When you think about Ramadan you associate it mostly with the nights, beginning at sunset. It feels like all the active worship is happening at night, the constant prayer and dhikr, forcibly waking up earlier than usual just to eat to fuel yourself for the rest of the day. The recitation of the Quran out loud, beatific and ethereal.
The day time feels like the bigger struggle, especially when it’s summer. Pushing yourself against the current, against what feels normal and natural. Desperately ignoring the questionable breath and the parched tongue. The murmur of your stomach before the hunger pangs strike. Fatigue that sprouts its way through your dry bones. You want to sleep until sunset, you want to stave away all eighteen hours, a thousand minutes you want blended into one. Even the last hour feels like it cruelly trickles by, each second dripping away at an infinitesimally small rate.
Surely this a punishment than a blessing?
But then, somewhere along the half way mark of the month, when the moon shines boldly, a lamp in a cloudless sky—something changes. Your body begins to weather the routine. In fact, not eating allows it to heal. And somehow, you need to heal too. Not your physical self, but the self you’ve been neglecting for the past year. The self you’ve allowed to be beaten and bruised because you’re not remembering. Remembering Him.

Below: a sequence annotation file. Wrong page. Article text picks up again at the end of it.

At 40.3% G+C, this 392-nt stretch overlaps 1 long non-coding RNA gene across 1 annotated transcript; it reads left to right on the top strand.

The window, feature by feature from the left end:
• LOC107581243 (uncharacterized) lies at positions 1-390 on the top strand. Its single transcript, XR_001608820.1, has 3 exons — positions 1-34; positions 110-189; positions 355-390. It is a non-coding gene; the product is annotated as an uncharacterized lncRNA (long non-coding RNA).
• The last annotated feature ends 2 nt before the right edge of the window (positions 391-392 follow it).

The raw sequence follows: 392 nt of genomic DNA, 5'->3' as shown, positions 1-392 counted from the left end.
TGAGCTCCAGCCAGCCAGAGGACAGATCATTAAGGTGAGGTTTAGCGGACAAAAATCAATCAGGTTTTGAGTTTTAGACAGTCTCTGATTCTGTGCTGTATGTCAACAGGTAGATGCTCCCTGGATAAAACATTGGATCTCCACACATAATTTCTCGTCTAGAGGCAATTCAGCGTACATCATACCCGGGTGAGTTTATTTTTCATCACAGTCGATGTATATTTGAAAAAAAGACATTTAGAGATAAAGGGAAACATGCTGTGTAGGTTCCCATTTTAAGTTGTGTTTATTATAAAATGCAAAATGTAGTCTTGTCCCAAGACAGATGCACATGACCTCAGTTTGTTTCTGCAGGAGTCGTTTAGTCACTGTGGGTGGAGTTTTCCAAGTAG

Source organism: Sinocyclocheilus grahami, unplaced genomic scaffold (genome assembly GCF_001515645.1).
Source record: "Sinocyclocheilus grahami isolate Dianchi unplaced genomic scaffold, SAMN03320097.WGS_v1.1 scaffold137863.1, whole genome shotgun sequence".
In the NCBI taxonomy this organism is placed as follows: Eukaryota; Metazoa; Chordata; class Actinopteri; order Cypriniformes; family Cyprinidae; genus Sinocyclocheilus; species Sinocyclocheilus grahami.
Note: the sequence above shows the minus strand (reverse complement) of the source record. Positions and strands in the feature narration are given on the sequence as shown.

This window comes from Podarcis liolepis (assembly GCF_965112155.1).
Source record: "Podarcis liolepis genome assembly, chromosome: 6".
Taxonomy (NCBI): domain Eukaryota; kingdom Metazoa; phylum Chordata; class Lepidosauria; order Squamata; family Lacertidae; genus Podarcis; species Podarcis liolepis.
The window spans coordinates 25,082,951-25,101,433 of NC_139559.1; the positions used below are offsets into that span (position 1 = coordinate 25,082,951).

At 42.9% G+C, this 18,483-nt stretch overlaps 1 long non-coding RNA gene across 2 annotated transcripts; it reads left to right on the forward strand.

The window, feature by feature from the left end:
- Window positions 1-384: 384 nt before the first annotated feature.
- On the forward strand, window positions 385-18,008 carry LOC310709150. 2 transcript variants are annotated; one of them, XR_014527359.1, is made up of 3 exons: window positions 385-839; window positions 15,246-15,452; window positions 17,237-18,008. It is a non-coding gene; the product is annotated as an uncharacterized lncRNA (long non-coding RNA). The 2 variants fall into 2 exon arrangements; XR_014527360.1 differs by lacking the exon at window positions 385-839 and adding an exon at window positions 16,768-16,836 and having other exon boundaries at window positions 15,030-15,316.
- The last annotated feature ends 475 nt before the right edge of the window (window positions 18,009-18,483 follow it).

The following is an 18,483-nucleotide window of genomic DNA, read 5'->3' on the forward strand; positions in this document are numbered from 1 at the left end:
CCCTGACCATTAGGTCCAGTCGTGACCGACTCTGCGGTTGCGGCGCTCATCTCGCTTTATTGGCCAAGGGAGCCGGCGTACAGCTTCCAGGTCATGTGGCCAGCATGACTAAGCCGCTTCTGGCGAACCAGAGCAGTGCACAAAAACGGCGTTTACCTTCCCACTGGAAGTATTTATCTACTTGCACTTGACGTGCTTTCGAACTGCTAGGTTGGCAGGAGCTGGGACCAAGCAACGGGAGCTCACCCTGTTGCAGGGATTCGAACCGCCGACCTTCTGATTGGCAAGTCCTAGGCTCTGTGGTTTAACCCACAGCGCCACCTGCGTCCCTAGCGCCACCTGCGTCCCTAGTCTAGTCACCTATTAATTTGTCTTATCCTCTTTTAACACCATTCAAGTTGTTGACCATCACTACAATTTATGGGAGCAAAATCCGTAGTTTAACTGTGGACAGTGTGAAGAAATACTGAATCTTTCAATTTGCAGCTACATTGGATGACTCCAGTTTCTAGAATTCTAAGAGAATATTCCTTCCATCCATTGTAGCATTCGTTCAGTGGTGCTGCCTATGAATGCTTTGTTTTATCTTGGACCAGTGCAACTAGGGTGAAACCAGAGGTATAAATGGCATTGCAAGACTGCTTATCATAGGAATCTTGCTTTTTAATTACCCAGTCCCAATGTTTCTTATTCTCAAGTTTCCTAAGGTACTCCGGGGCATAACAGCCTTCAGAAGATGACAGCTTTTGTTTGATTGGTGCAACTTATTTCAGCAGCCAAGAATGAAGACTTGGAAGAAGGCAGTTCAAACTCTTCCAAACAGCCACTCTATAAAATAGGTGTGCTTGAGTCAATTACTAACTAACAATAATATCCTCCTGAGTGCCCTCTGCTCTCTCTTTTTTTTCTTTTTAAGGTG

In Ramadan, it always feels like time has stood still, especially during the day. It’s as if this is on purpose, so that we savour every second and try to fill it with Allah’s remembrance. Try to focus our life and our very breath, our being and our bodies, just for His Sake. The reason why we were created and why we live on this muddled planet, a home that we often feel confused and unsafe in.
But in these drawn out moments where we often find ourselves struggling to push ourselves to the ‘finish line’, that’s where we realise why we’re doing it. We’re forcing ourselves out of a natural habitat so that we become more conscious of God in our lives.
When you think about it, that’s a natural objective in itself—once we emerge from Ramadan like butterflies out of a safe cocoon, we return to the regular ebb and flow of life with a little more mindfulness that our ordinary lives are connected to One transcendentally extraordinary.